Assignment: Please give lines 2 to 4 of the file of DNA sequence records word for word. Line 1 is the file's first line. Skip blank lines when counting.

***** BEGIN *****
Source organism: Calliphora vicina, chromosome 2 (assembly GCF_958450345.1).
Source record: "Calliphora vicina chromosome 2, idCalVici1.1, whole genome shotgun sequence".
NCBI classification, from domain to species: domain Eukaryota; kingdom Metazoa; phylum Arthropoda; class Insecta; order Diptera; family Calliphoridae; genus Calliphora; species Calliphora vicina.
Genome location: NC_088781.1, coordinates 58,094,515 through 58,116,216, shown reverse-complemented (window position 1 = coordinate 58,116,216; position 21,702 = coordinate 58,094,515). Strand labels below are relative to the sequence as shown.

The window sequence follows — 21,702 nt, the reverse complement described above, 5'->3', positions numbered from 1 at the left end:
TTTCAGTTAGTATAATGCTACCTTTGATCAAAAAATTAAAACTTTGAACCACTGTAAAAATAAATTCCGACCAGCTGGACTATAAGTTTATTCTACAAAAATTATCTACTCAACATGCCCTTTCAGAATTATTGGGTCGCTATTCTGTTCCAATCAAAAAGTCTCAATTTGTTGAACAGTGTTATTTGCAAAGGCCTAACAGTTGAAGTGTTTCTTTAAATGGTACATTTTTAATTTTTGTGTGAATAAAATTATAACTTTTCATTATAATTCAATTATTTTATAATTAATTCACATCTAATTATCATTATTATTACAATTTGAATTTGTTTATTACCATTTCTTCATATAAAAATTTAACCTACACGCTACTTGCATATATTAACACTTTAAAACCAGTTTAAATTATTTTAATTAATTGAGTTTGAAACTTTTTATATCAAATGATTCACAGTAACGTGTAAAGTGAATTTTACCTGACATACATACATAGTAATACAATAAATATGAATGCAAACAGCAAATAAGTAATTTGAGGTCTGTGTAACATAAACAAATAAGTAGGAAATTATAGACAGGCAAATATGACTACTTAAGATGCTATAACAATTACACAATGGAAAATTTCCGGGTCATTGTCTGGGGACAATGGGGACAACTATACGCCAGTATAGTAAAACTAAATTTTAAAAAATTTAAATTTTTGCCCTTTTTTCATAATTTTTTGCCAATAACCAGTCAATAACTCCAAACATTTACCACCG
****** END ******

Source record: "Calliphora vicina chromosome 2, idCalVici1.1, whole genome shotgun sequence".
NCBI classification, from domain to species: domain Eukaryota; kingdom Metazoa; phylum Arthropoda; class Insecta; order Diptera; family Calliphoridae; genus Calliphora; species Calliphora vicina.
Genome location: NC_088781.1, coordinates 58,094,515 through 58,116,216, shown reverse-complemented (window position 1 = coordinate 58,116,216; position 21,702 = coordinate 58,094,515). Strand labels below are relative to the sequence as shown.